Horses / Horse News

Nick Gordon
2 minute read
4 Jul 2015
6:16 pm

Durban July: Power to the King (gallery)

Nick Gordon

For the second year in succession it was left to the stipendiary stewards to analyse the race footage in this year’s Vodacom Durban July.

Power King, ridden by jockey Stuart Randolph wins the 119th running of the Vodacom Durban July, 4 July 2015, at the Greyville Racecourse in Durban. The winner banks 3.2 million rand in this race. Picture: Alaister Russell

At the business end of a rough run race at Greyville it was Power King and Punta Arenas who had emerged as the two main contenders heading into the closing stages.
At the line it was Power King, ridden by Stuart Randolph, who had come out tops but there would be a twist as the hooter sounded, an objection on the grounds of interference in the closing stages had been lodged.
It was almost half an hour after the field of 18 had jumped from the 2 200m mark that a decision was made with the stipendary stewards deciding that the Dean Kannemeyer inmate was to be crowned the 2015 winner.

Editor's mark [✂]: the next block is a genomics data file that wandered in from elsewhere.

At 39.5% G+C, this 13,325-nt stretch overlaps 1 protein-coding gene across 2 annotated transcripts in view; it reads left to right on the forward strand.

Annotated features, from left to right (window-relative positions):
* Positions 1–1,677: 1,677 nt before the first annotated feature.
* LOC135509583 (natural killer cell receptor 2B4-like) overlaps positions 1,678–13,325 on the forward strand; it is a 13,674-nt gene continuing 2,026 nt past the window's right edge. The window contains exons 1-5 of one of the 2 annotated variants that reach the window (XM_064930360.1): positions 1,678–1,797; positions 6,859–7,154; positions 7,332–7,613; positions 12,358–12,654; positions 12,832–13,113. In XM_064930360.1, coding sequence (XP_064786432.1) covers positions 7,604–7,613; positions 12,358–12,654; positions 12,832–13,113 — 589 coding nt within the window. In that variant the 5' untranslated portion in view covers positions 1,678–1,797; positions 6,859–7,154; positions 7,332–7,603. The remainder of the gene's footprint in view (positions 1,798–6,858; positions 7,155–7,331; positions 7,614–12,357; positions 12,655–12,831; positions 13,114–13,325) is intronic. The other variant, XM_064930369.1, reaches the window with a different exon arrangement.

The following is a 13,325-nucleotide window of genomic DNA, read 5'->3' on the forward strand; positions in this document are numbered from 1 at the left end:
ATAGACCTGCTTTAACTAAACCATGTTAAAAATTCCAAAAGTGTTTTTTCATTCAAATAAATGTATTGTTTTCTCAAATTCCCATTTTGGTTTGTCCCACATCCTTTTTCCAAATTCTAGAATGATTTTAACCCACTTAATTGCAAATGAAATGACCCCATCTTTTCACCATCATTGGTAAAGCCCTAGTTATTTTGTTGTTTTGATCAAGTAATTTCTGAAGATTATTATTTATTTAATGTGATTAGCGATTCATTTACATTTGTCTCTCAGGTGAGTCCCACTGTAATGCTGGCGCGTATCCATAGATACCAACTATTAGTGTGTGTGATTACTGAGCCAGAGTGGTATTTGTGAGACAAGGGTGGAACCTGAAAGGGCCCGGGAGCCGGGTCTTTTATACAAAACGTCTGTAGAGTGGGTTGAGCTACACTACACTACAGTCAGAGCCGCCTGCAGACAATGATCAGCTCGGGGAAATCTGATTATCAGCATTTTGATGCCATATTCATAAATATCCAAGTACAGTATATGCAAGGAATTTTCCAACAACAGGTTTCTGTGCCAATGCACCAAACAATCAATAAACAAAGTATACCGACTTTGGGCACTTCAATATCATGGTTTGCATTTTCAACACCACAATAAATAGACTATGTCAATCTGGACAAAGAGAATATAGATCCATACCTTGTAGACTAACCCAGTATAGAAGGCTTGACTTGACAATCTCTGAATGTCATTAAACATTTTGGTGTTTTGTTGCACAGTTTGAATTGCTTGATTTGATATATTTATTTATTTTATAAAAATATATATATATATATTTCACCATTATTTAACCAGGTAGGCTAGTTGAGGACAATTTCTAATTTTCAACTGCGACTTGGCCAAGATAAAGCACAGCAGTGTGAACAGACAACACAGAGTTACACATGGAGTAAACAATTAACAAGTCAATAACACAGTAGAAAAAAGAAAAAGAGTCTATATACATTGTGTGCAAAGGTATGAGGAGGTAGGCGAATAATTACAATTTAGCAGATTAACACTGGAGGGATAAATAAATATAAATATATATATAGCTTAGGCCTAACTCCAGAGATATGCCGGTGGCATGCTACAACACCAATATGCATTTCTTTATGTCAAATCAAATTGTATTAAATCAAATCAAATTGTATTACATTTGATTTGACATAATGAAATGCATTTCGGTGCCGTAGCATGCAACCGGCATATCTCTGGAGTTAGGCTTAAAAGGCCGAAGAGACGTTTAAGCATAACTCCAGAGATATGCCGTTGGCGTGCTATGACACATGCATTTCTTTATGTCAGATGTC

The head-on replay showed that Punta Arenas, who would have provided the perfect swan song for trainer Stan Elley who retires at the end of the season, had shifted into Power King and while there was reciprocal shifting it was more due to Power King losing its footing and in turn hanging outwards.
It was left to Tellina, ridden by Johnny Geroudis, and top-weight Futura, from the Justin Snaith stable to fight out the minor positions. Tellina ended up third and Futura in fourth.

 

 

At the jump it was Helderberg Blue and Deputy Jud who went up to set the pace and the two set decent enough fractions up front. As the field swung into the home straight there was a definite preference for the outside rail with a number of runners opting to take that route home.

Tote favourite Legal Eagle had looked like mounting a challenge but couldn’t find a gap as Power King and Punta Arenas took up the running and dulled down to the line.

It was the third success in the race for Kannemeyer and for Randolph it was the first time he’d piloted a winner home in the R3.5-million race.